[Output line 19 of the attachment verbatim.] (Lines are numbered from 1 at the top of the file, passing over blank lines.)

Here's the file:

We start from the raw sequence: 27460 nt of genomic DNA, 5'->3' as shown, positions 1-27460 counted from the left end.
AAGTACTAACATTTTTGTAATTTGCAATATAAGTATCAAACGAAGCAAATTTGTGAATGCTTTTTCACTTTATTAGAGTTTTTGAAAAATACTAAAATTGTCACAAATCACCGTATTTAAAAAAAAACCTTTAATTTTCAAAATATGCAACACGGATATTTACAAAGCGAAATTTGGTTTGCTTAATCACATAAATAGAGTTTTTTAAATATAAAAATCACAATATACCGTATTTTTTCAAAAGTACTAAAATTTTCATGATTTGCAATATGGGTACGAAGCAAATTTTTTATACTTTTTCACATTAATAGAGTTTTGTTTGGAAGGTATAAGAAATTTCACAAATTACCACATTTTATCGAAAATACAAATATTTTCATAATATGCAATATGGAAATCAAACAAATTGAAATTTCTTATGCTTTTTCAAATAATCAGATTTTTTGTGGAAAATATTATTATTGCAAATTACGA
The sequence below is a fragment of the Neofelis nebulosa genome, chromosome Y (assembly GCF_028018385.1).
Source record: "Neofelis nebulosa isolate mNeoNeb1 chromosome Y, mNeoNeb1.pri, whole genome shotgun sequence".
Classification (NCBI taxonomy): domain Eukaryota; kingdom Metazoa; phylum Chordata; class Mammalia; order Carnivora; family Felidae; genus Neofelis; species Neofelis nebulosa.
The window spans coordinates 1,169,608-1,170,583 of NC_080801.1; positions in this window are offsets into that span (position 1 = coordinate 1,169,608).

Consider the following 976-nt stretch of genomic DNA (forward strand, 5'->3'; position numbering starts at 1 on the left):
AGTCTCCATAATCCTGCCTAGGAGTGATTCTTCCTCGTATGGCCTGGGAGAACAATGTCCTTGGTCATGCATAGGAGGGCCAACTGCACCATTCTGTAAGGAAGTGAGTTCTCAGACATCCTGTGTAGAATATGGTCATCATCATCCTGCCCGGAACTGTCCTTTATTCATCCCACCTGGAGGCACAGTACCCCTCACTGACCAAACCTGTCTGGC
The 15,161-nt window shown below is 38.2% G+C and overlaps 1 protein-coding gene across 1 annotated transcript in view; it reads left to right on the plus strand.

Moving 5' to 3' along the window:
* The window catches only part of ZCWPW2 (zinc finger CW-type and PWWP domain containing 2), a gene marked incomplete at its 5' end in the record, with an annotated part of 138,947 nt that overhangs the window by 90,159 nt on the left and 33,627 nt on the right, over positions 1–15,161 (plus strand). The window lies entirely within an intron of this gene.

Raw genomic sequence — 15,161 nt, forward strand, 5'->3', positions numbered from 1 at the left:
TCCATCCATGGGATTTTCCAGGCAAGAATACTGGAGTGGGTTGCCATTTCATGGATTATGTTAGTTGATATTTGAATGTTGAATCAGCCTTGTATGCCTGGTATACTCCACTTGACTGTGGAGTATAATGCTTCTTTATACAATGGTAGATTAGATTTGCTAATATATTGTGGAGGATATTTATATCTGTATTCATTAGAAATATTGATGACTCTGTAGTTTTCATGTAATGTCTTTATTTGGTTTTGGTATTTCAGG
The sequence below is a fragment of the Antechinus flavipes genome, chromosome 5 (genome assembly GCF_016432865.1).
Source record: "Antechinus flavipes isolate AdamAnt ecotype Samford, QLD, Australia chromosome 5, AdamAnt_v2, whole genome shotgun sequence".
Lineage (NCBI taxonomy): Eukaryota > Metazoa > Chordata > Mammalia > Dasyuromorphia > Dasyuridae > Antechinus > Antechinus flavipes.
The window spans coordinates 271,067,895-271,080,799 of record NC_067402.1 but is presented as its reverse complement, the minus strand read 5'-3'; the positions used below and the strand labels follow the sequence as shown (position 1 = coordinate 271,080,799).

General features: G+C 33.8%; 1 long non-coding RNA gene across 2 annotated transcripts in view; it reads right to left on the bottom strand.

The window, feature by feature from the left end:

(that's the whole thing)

The window, feature by feature from the left end: